AAUW members educate students about gender pay gap

Barbara Peck, third from left, speaks to students at San Joaquin Delta College about the gender pay gap.

In an effort to bring awareness of the pay gap between men and women doing the same job, members of Lodi’s AAUW (American Association of University Women) went to Delta College with an important message for students. This message was attached to 200 individual cookies that each had a 23 percent chunk missing, leaving only 77 percent of the cookie.

The message read, “For every dollar men make in the USA, women make only 77 cents for the same job.” As students ate the cookies and talked with AAUW’s members, all agreed that this pay difference was unfair and needed to be stopped.

The National AAUW report, The Simple Truth about the Gender Pay Gap, used the most current statistics from the Bureau of Labor Statistics and the Census Bureau, to review the history of the efforts to eliminate the gender pay gap. “In 1963, Congress passed the Equal Pay Act, which requires employers to give men and women employees ‘equal pay for equal work.’  One year later, in 1964, the Civil Rights Act was passed. Title VII of that act bars all discrimination in employment, including discrimination in hiring, firing, promotion, and wages on the basis of race, color, religion, sex or national origin.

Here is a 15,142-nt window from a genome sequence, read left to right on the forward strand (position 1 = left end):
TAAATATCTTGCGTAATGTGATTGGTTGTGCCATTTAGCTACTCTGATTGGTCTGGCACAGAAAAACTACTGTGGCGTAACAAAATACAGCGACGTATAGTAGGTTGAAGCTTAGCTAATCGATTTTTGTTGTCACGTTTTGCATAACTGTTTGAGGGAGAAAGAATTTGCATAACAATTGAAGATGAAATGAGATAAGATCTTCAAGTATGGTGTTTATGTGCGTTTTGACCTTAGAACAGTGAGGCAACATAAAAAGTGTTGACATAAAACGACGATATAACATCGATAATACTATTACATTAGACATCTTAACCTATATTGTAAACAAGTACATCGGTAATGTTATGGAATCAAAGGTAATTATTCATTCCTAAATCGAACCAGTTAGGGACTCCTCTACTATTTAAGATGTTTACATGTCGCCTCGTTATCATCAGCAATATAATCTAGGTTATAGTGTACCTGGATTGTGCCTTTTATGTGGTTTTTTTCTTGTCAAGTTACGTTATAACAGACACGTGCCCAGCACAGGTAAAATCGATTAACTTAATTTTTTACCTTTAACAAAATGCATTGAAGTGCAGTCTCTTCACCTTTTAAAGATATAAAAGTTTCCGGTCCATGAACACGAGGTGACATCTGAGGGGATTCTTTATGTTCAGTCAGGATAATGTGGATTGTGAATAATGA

Yet these legal protections have not ensured equal pay for women and men doing equal work. In 2009, President Obama signed the Lilly Ledbetter Fair Pay Act which clarifies the inequality of pay for the same job and gives the employee 180 days from any of the instances to file a claim.” Pages 20 to 21.

In 2010, AAUW and coalition partners lobbied hard for the Paycheck Fairness Act with the support of many senators and the Whitehouse. Sadly, the act failed in procedural votes in the summer of 2012. The Paycheck Fairness Act has been reintroduced. If passed, it would allow individuals to sue for fair wages and to receive punitive damages. 

— Source: Margie Paulsen

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